An important result in the present study was the establishment of a nomogram model to predict functional outcome and mortality, as this has not been reported previously among survivors . This model showed good discrimination and calibration, indicating that the predictive power is as good as representing actual risk. The verification of the internal validation group (training group) by bootstrap analysis further confirmed the reliability of the present nomogram. Although several studies have examined the relationship between risk predictors and stroke outcome after mechanical thrombectomy [14, 15, 20], there is growing evidence that nomograms have a better performance than risk predictors [10, 11]. In contrast to the risk group, a nomogram model provides a visualized and individualized estimate of the prediction probability of a specific outcome for an individual patient, as well as an important tool of medical decision-making based on the individual’s disease characteristics. Thus, this model, showing good predicting ability, can be used by clinicians to increase confidence in their preprocedure risk assessment.

Although our primary goal was to develop a nomogram model to predict poor outcome after mechanical thrombectomy at an older age, we also investigated differences in the histological characteristics of thrombi between the two age groups. Our results demonstrate that age at presentation ≥72 years was associated with a higher proportion of fibrin in thrombi than those <72 years in anterior circulation, cardioembolic etiology, and successful recanalization. Increased plasma fibrin levels have been reported to be associated with a significantly higher risk of major stroke events in aged patients [21]. In the present study, we measured plasma fibrin in thrombi and found that fibrin-rich thrombi were more common in older patients. Fibrin-rich thrombi may have deleterious effects on the development of stroke by several mechanisms, including elevated friction between the clot and the vessel wall, lower successful recanalization rates, and increased number of passes at retrieval, and subsequent severe endothelial damage, all of which may lead to catastrophic outcomes and higher risk of mortality [2224]. Moreover, oxidative stress has been reported to correlate with unfavorable changes in fibrin clot properties, including faster formation of tough thrombus and lower successful recanalization rates [2527]. Thus, fibrin-rich thrombi may be a potential oxidative marker of older patients with large vessel occlusion undergoing mechanical thrombectomy.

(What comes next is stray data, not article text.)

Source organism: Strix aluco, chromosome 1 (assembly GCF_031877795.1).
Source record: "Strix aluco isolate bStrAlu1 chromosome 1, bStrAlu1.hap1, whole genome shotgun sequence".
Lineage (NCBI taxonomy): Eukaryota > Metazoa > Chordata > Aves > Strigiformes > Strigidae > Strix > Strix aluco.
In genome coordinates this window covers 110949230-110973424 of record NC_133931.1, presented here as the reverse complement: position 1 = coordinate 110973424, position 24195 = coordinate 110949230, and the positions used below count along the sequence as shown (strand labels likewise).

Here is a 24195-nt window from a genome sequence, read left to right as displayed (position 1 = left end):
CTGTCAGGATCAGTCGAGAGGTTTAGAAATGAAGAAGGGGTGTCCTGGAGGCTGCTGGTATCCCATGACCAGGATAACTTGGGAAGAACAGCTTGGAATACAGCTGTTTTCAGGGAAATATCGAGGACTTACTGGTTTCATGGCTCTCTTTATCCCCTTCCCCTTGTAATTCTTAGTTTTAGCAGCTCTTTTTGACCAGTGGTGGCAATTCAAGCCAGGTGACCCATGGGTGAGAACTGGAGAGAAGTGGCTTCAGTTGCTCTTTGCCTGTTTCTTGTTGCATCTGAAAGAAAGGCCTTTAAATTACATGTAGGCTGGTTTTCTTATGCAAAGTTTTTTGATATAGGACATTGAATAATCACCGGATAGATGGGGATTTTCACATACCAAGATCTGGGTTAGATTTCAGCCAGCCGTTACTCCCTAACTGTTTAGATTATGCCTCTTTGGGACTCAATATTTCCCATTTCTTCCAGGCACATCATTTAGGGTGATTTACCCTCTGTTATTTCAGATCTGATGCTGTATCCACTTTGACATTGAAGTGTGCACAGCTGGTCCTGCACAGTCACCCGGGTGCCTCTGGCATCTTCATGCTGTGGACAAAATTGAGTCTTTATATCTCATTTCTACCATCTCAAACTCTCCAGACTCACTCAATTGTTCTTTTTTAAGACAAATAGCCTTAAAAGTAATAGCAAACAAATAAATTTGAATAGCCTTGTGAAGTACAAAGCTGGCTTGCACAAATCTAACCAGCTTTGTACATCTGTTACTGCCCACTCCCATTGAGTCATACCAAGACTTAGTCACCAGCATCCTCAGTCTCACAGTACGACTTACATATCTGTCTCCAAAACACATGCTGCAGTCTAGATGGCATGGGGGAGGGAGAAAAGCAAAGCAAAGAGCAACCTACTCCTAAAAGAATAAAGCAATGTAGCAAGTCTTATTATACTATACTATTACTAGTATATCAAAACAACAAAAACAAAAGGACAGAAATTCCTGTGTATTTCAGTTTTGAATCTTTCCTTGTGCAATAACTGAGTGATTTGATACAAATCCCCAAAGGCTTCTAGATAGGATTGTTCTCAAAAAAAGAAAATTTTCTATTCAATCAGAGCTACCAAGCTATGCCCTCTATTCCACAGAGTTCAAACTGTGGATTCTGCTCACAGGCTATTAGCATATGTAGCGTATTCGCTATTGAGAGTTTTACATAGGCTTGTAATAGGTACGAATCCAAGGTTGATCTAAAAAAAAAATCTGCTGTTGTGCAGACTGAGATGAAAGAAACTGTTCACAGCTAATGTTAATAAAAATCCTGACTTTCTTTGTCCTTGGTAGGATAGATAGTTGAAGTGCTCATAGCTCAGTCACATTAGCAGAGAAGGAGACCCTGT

The major strengths of our study include the development of a readily available and rapid tool, which can facilitate individual preprocedure identification of negative outcomes at older age, as well as homogeneous histological analysis in the included patients. However, this study has some limitations. First, this study is a single-center, observational study with a natural bias, and if possible, an external validation in a multicenter cohort with a larger patient number should be considered. Second, the relationship between functional outcome and plasma NLR may be dynamic and may be influenced by multiple variables such as diet or fever, which may have influenced the results. The dynamic NLR data will be considered in future studies because of its more effective predicting ability. Finally, the components of the retrieved thrombi might not completely reflect those of the entire thrombus, and although we attempted to exclude this unavoidable bias, this influence should be considered.

5. Conclusion

This study provides an easy-to-use nomogram model to predict poor outcomes after mechanical thrombectomy at an older age of ≥72 years. This nomogram provides clinicians with a new tool that is more useful for the visualization of risk for each individual than traditional risk scores in the preprocedure decision-making process. In addition, we found more fibrin-rich thrombi among elderly survivors undergoing mechanical thrombectomy, suggesting that oxidative stress links older age to neurological dysfunction. Future studies are warranted to investigate this potential target in elderly stroke patients undergoing mechanical thrombectomy.

Data Availability

The data used to support the findings of this study are available from the corresponding author.

Conflicts of Interest

The authors declare that the research was conducted in the absence of any commercial or financial relationships that could be construed as a potential conflict of interest.

Authors’ Contributions

LYM performed most of the experiments, interpreted the data, and wrote the first draft of the paper. HCW and YH performed part of the experiments, analyzed the data, and collected blood samples. XZ and QBZ performed most of the thrombectomy procedures. ZWS, LWC, and QD conceived the study and participated in sample collection. LG critically edited the manuscript and supervised the study. YXZ provided funding and designed the study. Longyan Meng, Haichao Wang, and HuaYang contributed equally to this work.

Acknowledgments

We are grateful to Dr. LJ Feng and Dr. W Zhang from the Department of Pathology, Shanghai Tenth People’s Hospital, Tongji University, for their support with the pathology. This work was supported by grants from the National Natural Science Foundation of China (Nos. 81901183 and 81771131), the Shanghai Municipal Key Clinical Specialty (No. shslczdzk06102), and the Science and Technology Commission of Shanghai Municipality (Nos. 17411950100 and 19140900105).

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Copyright © 2020 Longyan Meng et al. This is an open access article distributed under the Creative Commons Attribution License, which permits unrestricted use, distribution, and reproduction in any medium, provided the original work is properly cited.